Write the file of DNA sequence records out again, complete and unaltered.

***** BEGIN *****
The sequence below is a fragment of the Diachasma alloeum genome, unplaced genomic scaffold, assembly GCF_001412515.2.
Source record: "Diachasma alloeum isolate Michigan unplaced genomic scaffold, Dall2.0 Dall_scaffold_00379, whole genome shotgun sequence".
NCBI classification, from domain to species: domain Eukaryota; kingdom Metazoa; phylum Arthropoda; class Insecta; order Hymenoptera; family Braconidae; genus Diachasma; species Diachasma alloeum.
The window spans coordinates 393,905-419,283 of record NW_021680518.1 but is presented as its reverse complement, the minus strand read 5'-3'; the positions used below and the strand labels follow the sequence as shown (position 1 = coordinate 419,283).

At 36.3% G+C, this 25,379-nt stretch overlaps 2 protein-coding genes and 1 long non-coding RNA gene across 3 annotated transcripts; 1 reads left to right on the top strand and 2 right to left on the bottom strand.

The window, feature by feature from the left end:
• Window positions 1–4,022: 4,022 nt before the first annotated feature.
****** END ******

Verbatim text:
The sequence below is a fragment of the Diachasma alloeum genome, unplaced genomic scaffold, assembly GCF_001412515.2.
Source record: "Diachasma alloeum isolate Michigan unplaced genomic scaffold, Dall2.0 Dall_scaffold_00379, whole genome shotgun sequence".
NCBI classification, from domain to species: domain Eukaryota; kingdom Metazoa; phylum Arthropoda; class Insecta; order Hymenoptera; family Braconidae; genus Diachasma; species Diachasma alloeum.
The window spans coordinates 393,905-419,283 of record NW_021680518.1 but is presented as its reverse complement, the minus strand read 5'-3'; the positions used below and the strand labels follow the sequence as shown (position 1 = coordinate 419,283).

At 36.3% G+C, this 25,379-nt stretch overlaps 2 protein-coding genes and 1 long non-coding RNA gene across 3 annotated transcripts; 1 reads left to right on the top strand and 2 right to left on the bottom strand.

The window, feature by feature from the left end:
• Window positions 1–4,022: 4,022 nt before the first annotated feature.